While small tanks can be fantastic for certain fish and plants, they come with challenges. We’ll check out some potential problems you might encounter, like water quality issues, limited space, and maintenance headaches. 

  1. Only a little space: A 5-gallon tank is pretty small, so you won’t be able to fit many critters or plants in there. This can make it tough to create a good home for your animals and limit what you can keep.
  2. Water quality issues: Keeping water quality stable in a small tank is harder. The water parameters can change quickly, so you’ll need to monitor things closely and do water changes more often.
  3. Temperature troubles: Small tanks can also be tricky to keep at the right temperature. Because there’s less water, the temperature can change more easily and quickly.
  4. Plant problems: Some plants might not thrive in a 5-gallon tank. They might not do well if they need a lot of space or nutrients.
  5. Maintenance: It is tough to clean and change the water in a small tank without disturbing everything and stressing your fish.

A 5-gallon tank can be a good choice for small animals or plants, but you must be careful about what you choose and work hard to keep things healthy.

What Will Your 5-Gallon Tank Need?

If you’re thinking about setting up a 5-gallon tank, there are a few things you’ll need to keep in mind. What you’ll need will depend on what you plan to keep in the tank, but here are some general guidelines:

You’ll Need A Filter

This helps keep the water clean and clear by removing waste and debris. Ensure one is designed for a 5-gallon tank and keep the filter media clean.

You’ll Need A Heater

A heater is essential for most fish and other pets. They need specific water temperatures to stay healthy, so get a heater that’s appropriate for your tank size and adjustable so you can set the temp. 

You’ll Need A Substrate

Your pets will need a substrate, which is just a fancy word for what covers the bottom of the tank. You can use sand, gravel, or whatever suits your pets best.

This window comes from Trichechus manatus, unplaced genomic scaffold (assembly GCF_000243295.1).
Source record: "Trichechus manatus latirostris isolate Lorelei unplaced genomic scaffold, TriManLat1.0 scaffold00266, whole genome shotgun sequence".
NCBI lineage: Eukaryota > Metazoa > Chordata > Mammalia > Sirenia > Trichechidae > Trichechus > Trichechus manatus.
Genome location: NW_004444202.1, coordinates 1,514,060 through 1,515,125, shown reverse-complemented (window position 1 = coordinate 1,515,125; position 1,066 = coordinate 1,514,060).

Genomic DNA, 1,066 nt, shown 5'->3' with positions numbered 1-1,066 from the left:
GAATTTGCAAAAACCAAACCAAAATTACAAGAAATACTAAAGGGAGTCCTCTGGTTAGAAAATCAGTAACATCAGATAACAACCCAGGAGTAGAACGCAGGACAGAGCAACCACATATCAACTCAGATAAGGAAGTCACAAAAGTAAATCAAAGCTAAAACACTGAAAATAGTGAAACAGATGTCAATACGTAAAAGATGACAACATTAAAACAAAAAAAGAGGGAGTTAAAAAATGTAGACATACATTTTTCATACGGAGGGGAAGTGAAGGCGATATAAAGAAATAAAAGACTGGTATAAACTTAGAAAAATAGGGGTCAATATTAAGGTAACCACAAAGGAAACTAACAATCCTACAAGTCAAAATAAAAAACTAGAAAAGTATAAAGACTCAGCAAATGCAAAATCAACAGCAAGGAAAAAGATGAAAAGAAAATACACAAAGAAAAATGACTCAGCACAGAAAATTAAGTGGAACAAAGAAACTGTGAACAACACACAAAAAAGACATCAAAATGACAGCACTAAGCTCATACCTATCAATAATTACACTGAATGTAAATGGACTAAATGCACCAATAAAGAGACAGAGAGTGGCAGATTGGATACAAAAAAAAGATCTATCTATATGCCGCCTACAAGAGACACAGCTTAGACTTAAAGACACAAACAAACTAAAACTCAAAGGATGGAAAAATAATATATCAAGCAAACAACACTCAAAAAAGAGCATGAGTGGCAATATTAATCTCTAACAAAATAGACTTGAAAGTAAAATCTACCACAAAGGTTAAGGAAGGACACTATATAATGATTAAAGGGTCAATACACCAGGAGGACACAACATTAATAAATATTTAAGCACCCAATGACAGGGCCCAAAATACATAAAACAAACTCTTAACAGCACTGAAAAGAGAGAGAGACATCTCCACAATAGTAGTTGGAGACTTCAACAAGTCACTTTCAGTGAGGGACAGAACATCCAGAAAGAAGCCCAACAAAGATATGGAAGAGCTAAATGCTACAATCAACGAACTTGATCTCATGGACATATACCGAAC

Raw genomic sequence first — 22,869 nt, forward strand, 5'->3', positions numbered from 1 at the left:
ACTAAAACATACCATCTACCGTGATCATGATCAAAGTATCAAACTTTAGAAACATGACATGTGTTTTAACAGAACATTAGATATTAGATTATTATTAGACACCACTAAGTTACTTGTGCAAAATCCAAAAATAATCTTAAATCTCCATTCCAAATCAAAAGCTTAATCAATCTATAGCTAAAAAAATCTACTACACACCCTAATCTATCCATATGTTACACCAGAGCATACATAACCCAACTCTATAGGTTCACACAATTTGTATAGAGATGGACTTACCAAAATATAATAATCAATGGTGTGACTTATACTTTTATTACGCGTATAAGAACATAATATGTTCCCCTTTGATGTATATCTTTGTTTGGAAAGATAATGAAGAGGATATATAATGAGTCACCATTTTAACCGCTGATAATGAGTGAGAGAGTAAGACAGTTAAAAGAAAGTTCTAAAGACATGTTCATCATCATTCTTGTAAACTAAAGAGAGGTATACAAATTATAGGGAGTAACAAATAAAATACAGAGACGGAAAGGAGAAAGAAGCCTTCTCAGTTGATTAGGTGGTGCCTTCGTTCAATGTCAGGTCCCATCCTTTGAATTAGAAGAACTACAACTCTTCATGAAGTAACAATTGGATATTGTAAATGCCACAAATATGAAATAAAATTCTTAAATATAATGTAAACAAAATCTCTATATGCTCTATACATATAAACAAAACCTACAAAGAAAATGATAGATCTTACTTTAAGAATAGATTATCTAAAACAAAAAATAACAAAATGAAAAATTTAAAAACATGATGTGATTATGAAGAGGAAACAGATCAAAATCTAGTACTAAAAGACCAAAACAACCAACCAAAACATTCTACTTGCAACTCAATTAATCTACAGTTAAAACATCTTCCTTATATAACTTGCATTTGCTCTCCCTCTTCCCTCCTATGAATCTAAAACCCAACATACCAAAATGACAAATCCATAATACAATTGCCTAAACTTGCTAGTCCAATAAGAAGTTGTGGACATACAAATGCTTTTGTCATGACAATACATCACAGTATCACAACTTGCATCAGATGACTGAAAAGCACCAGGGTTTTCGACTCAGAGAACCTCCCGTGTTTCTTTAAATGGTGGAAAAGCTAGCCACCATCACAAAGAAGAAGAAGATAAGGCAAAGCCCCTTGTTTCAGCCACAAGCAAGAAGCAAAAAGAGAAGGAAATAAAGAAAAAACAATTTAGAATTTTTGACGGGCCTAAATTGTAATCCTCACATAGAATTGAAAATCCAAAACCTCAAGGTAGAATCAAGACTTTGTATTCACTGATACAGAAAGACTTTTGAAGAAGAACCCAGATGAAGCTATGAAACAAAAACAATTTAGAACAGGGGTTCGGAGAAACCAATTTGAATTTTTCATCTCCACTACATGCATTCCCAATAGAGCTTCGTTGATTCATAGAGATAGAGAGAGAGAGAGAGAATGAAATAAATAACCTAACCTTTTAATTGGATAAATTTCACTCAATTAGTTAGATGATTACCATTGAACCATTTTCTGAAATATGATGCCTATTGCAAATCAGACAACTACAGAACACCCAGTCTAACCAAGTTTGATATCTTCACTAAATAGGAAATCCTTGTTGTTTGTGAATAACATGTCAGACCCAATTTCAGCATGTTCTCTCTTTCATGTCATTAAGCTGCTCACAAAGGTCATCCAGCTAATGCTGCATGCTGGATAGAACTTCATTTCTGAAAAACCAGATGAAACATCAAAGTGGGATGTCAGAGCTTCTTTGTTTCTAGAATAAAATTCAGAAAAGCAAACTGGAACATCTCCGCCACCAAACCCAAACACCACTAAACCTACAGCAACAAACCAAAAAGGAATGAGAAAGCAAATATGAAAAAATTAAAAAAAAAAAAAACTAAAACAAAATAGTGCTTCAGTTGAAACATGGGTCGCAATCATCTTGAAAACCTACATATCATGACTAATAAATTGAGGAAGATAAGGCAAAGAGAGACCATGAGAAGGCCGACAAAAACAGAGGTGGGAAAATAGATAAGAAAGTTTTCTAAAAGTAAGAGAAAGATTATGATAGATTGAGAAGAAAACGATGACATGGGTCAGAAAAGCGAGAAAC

Put Decorations in Your Tank

Decorations can create a natural environment and give your pets fun places to swim and hide. You can use rocks, driftwood, or fake plants for this.


Lighting isn’t strictly necessary for a 5-gallon tank. Still, it can make your pets’ colors pop and illuminate live plants.

Use a Water Test Kit

It’s essential to regularly test the water in your tank to make sure it’s safe for your pets. This is possible with a water test kit that measures pH, ammonia, nitrite, and nitrate levels. 

Remember to research what kind of fish, critters, and plants you want to keep and ensure you meet all their needs.


Are 5 Gallons Big Enough For A Betta?

A 5-gallon tank is actually a great size for a single betta. It’s not too big or too small, and it’s easy to keep clean and maintain. So if you’re considering getting a betta, a 5-gallon tank is the perfect home for them!

How Long Must You Wait To Put Fish In A 5-Gallon Tank?

In adding some fish to a brand new tank, you’ll want to wait at least 24 to 48 hours before doing so. But it’s better to wait up to a week if you can. During this time, your tank will go cycling, which helps build up good bacteria that keep your water clean and healthy for your fish. 

How Often Should You Clean A 5-Gallon Fish Tank?

In a 5-gallon fish tank, you should do a partial water change of about 25% once a week. You can also do a more thorough cleaning every 3-4 weeks. Be careful not to clean everything at once, or you could disrupt the good bacteria in your tank.

What Temperature Should A 5-Gallon Fish Tank Be?

You should aim to keep the water temperature between 75-80°F (24-27°C) in a 5-gallon tank. This range is generally comfortable for most common tropical fish. It’s essential to use a reliable thermometer to monitor the temperature and adjust as needed.

What Is The Easiest Fish To Care For In A 5-Gallon Tank?

Betta fish are small-space champs! They don’t need a huge aquarium to be healthy and thrive. In fact, they’re used to cramped and shallow environments, making them perfect for 5-gallon tanks.

Is A 5-Gallon Tank Okay For A Goldfish?

Goldfish are gorgeous but not the best fit for a small 5-gallon tank. These guys are poop machines; their waste can quickly turn your tank into a danger zone. Ideally, you should go for a tank between 20 and 40 gallons to give your fish plenty of room to swim around.

Can Angelfish Live In A 5-Gallon Tank?

Angelfish are total bullies and will nip at their tank mates and fight like crazy for territory, which means they’ll be under constant stress if kept in a 5-gallon tank. 

How Many Guppies Can You Put In A 5-Gallon Tank?

You can have at least two, but at most five guppies in a 5-gallon tank. If you’re new to fishkeeping, stick with the lower end of that range. But if you’ve got some experience, try keeping five.


When adding some fish to your small tank, doing some research beforehand is essential. You want to make sure you choose fish species that can live comfortably in a smaller space and that you can take good care of. Plenty of options exist, but we’ve got you covered with some suggestions. Regular water changes and monitoring ammonia and nitrate levels are vital to keeping your fish healthy in the long run. You and your fish can enjoy a happy and healthy life together in your small tank with the proper care!